Return to Headlines

"Docs for Tots": Local pediatricians working to find and address problems early

Cover of "Minding the Gaps" report from the Rauch Foundation "In the old days people would say, 'Let's wait six months' [if a child wasn't meeting milestones]," says Dr. Elizabeth Isakson, the executive director of a Queens-based nonprofit called Docs for Tots. "But a child's brain develops at such a rate that this is not the time to wait six months."

That's why she co-founded the non-profit organization in 2003. Originally, the goal was a national network of pediatricians who would promote best practices and advocate for research-based interventions, birth to age 3. It soon became clear that a top-down approach wasn't the best strategy. Instead, they turned to "low-cost, high-impact" practices at the grassroots level, such as developmental screening questionnaires. These are now being used at all of Nassau County's federally qualified health centers, which serve youngsters at the highest risk. The payoff: about one in ten children have received early intervention services.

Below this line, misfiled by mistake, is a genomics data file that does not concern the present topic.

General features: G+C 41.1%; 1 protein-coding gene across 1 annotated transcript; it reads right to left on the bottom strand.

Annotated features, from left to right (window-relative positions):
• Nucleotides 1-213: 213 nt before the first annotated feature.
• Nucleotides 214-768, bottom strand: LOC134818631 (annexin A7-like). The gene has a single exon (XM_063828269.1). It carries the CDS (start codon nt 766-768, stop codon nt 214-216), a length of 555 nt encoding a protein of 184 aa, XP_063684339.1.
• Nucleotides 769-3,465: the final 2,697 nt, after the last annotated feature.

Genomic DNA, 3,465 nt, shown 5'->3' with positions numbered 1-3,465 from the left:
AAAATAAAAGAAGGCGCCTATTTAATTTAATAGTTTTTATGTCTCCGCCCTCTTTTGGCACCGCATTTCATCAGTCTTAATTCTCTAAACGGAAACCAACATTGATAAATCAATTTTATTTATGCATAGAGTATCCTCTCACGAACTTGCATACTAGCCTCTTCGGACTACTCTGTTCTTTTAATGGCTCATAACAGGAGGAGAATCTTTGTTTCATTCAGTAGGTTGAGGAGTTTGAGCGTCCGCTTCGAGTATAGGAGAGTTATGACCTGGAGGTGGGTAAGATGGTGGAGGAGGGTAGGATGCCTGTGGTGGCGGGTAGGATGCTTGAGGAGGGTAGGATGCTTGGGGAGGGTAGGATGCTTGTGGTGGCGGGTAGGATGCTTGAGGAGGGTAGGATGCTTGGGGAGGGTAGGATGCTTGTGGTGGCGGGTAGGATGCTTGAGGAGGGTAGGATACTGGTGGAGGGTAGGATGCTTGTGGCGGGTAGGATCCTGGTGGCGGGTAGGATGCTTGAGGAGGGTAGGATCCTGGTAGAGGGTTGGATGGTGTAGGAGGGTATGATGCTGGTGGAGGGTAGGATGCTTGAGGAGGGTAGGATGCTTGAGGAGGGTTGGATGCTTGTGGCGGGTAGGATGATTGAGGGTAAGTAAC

The newest initiative is called Help Me Grow. It's a plan for networking, not an agency, per se, and it will provide a call center and information clearinghouse to steer doctors and parents to appropriate services in their communities. 

"Here in Nassau County, Docs for Tots might be the only organization that is pulling together MDs with community partners, giving us a place where we can all sit together and discuss our ideas and try to build these partnerships that are so vital to families to get the care they needs," says Susanne Kowel-Connelly, director of pediatric quality for the Nassau centers.

Download "Minding the Gap," a comprehensive article about Docs for Tots on Long Island from the Rauch Foundation.